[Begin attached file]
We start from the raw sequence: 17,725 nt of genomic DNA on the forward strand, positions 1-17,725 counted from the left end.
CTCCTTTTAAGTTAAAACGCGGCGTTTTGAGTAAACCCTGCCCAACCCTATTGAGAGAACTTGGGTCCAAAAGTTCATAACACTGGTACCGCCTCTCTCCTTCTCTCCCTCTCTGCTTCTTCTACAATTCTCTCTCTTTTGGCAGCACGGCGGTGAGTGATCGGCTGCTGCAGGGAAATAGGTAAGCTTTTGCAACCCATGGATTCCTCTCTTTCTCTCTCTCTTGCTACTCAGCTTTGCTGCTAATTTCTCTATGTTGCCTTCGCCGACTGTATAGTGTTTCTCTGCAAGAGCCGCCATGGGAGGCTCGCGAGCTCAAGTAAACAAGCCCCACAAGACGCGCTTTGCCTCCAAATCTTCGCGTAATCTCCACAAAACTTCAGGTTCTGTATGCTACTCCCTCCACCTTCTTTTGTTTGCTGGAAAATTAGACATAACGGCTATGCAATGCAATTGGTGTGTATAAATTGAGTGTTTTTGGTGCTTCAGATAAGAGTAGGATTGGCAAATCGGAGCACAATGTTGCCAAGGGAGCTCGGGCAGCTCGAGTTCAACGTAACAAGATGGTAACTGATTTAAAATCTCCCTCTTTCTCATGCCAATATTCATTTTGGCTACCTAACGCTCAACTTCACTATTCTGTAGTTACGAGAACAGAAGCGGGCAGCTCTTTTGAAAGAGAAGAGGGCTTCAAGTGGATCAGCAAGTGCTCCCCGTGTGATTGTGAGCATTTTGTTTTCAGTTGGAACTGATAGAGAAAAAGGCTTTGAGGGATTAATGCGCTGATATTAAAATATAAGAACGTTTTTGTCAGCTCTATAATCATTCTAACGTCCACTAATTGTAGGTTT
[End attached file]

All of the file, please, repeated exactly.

We start from the raw sequence: 17,725 nt of genomic DNA on the forward strand, positions 1-17,725 counted from the left end.
CTCCTTTTAAGTTAAAACGCGGCGTTTTGAGTAAACCCTGCCCAACCCTATTGAGAGAACTTGGGTCCAAAAGTTCATAACACTGGTACCGCCTCTCTCCTTCTCTCCCTCTCTGCTTCTTCTACAATTCTCTCTCTTTTGGCAGCACGGCGGTGAGTGATCGGCTGCTGCAGGGAAATAGGTAAGCTTTTGCAACCCATGGATTCCTCTCTTTCTCTCTCTCTTGCTACTCAGCTTTGCTGCTAATTTCTCTATGTTGCCTTCGCCGACTGTATAGTGTTTCTCTGCAAGAGCCGCCATGGGAGGCTCGCGAGCTCAAGTAAACAAGCCCCACAAGACGCGCTTTGCCTCCAAATCTTCGCGTAATCTCCACAAAACTTCAGGTTCTGTATGCTACTCCCTCCACCTTCTTTTGTTTGCTGGAAAATTAGACATAACGGCTATGCAATGCAATTGGTGTGTATAAATTGAGTGTTTTTGGTGCTTCAGATAAGAGTAGGATTGGCAAATCGGAGCACAATGTTGCCAAGGGAGCTCGGGCAGCTCGAGTTCAACGTAACAAGATGGTAACTGATTTAAAATCTCCCTCTTTCTCATGCCAATATTCATTTTGGCTACCTAACGCTCAACTTCACTATTCTGTAGTTACGAGAACAGAAGCGGGCAGCTCTTTTGAAAGAGAAGAGGGCTTCAAGTGGATCAGCAAGTGCTCCCCGTGTGATTGTGAGCATTTTGTTTTCAGTTGGAACTGATAGAGAAAAAGGCTTTGAGGGATTAATGCGCTGATATTAAAATATAAGAACGTTTTTGTCAGCTCTATAATCATTCTAACGTCCACTAATTGTAGGTTT